Here he finds so complicated a series of chambers, and so much inside them to arrest his attention, that he could spend an hour or two in observant prowling. He could crawl over the deeper parts of the fore-brain that are concerned with smell-impressions or over the inner surface of the corpus striatum. But because of its superficial position -- it is outside and he is inside -- he could never get near the grey matter of the cortex; and that is the part to which we must now turn our attention. So let us leave him to his investigations.
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Three criticisms are in order here:
  1. My English teachers were unremittingly hostile to the use of "get" as an all-purpose verb, and would have knocked Wells down to a B+ for writing that his protagonist "gets to" B. Also Wells and Huxley evidently adhere to the Oxford Comma school of punctuation. On this we can only agree to disagree.
  2. This tale of cerebral-ventricular speleology is strangely lacking in dramatic tension. A couple of references to a noise of pulsation are tame by today's standards. In a modern re-make, readers would expect remote sounds echoing through the cavities that could be stentorian breathing or some inhuman roar; strange diagrams and messages carved in the walls of the cave, in haste and only half-legible; also mysterious scratches gouged there, as if by monstrous claws.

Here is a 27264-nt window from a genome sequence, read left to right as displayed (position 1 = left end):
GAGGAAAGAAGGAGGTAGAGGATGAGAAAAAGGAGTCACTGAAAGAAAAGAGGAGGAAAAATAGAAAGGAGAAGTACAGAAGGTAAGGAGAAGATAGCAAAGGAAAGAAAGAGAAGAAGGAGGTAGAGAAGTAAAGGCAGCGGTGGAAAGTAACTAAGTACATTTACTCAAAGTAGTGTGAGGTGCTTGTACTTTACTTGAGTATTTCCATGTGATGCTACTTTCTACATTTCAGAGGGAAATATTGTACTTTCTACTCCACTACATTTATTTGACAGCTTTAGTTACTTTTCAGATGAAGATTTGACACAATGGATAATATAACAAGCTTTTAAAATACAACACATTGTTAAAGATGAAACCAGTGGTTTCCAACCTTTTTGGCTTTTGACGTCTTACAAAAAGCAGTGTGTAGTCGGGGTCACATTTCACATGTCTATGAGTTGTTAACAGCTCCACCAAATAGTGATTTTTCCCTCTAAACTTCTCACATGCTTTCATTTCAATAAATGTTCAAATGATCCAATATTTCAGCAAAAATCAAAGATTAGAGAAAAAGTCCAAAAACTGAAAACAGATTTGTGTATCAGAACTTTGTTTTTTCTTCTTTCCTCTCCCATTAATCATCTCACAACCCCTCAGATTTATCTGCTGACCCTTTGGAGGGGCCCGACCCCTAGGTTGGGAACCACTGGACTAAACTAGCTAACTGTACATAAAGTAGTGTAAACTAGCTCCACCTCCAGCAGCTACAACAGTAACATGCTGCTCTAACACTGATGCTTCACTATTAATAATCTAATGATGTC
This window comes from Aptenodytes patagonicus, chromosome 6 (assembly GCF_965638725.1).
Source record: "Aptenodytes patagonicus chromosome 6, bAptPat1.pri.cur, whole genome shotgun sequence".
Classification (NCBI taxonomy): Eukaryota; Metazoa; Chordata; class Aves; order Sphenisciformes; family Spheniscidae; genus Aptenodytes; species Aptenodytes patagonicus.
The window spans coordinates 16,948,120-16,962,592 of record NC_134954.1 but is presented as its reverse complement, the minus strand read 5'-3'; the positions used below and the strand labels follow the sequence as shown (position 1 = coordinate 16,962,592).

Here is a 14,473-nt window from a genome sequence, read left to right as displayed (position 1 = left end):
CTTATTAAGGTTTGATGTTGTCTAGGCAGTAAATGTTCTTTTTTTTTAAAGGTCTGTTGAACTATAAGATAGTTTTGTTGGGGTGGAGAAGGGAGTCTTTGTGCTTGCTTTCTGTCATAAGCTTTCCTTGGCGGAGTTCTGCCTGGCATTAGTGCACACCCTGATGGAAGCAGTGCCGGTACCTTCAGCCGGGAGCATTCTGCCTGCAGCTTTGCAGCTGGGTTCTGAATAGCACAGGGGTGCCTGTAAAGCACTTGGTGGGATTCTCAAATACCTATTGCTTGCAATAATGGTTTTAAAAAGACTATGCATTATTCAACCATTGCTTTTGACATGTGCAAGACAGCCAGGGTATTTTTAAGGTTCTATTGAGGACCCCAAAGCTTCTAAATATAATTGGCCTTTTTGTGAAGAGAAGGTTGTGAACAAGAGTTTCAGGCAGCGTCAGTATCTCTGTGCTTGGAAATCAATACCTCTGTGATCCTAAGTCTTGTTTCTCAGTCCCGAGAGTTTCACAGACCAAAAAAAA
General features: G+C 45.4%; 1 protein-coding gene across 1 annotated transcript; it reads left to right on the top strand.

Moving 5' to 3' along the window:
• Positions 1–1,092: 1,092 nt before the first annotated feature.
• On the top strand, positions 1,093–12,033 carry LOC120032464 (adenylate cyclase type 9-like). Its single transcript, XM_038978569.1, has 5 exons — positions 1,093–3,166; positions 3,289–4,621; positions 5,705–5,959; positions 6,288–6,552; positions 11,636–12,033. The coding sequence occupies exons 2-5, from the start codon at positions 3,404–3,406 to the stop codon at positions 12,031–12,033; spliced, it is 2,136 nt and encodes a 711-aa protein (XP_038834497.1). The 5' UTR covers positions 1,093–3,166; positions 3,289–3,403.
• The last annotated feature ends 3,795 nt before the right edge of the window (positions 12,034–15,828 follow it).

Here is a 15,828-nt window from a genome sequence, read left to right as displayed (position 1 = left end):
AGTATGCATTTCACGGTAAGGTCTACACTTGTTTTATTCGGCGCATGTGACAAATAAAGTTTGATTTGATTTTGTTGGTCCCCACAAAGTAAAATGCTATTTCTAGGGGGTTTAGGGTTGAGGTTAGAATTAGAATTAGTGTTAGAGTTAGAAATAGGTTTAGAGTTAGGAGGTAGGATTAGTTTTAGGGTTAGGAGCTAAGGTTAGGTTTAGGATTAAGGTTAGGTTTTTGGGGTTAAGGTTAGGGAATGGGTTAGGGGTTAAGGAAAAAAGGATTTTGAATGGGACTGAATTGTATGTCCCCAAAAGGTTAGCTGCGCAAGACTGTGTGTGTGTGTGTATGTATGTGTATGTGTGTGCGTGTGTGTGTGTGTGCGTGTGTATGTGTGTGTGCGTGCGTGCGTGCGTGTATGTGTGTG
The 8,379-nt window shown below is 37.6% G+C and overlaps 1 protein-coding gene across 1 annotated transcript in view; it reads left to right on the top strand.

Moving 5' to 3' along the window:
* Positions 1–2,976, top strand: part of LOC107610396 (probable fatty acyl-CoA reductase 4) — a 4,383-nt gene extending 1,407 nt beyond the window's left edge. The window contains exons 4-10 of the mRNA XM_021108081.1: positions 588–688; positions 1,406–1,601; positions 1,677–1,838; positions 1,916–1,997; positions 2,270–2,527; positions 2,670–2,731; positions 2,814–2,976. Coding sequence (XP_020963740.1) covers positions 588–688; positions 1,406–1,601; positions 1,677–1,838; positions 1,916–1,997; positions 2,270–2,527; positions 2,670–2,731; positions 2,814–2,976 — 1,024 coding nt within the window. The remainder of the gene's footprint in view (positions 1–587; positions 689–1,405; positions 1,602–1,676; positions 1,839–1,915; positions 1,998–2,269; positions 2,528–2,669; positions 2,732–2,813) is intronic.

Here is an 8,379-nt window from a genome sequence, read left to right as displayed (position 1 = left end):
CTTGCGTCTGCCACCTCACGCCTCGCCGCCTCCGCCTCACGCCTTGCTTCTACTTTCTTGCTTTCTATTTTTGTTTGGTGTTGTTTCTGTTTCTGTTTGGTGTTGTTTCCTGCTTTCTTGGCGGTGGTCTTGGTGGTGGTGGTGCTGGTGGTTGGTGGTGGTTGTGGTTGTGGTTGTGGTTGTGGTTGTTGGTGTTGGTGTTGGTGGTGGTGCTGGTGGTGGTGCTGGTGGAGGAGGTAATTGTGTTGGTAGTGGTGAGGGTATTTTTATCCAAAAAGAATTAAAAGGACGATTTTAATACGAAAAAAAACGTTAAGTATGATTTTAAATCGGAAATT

3. Having invited me to imagine myself miniaturised for brain-exploration purposes, Wells and Huxley never got around to saying that the imaginative trance was over. Thus I have been stuck in there for quite a few decades now, wandering around the ventricular labyrinth, looking for a way out. Guy? Guys? Let me out! It's not funny any more!!

12 comments:

ifthethunderdontgetya™³²®© said...

I'm sorry, but you will have to get yourself out somehow.
~

Big Bad Bald Bastard said...

Thus I have been stuck in there for quite a few decades now, wandering around the ventricular labyrinth, looking for a way out.

Where's Borges when you need him?

mikey said...

Meh.

You've only described my life, but with less mucous...

Substance McGravitas said...

There is nothing more disgusting than homunculi on the end of the Q-Tip.

Also: WHAT? WHAT?

merc said...

There is no get brain construct.

Another Kiwi said...

Also a prudent person might have dropped breadcrumbs behind themselves so that they could find the way out again.

H. Rumbold, Master Barber said...

You want out? Take the foramen of Magendie or a foramen of Luschka.

Socrates said...

So let us now suppose that in the mind of each man there is an aviary of all sorts of birds--some flocking together apart from the rest, others in small groups, others solitary, flying anywhere and everywhere, so a trail of breadcrumbs is full of FAIL.

Smut Clyde said...

a foramen of Luschka

But those lead into the sub-arachnoid space, which we are loath to mention for fear of triggering 8-legged-related phobias in certain of our readers.

fish said...

But soon it thickens again, and he gets to the wide cavity marked B.

Does not apply to Chinese brains. Those are marked with a 蜂

merc said...

Fish do fish dream in Cantonese?

fish said...

not this fish although Mandarin is giving me nightmares...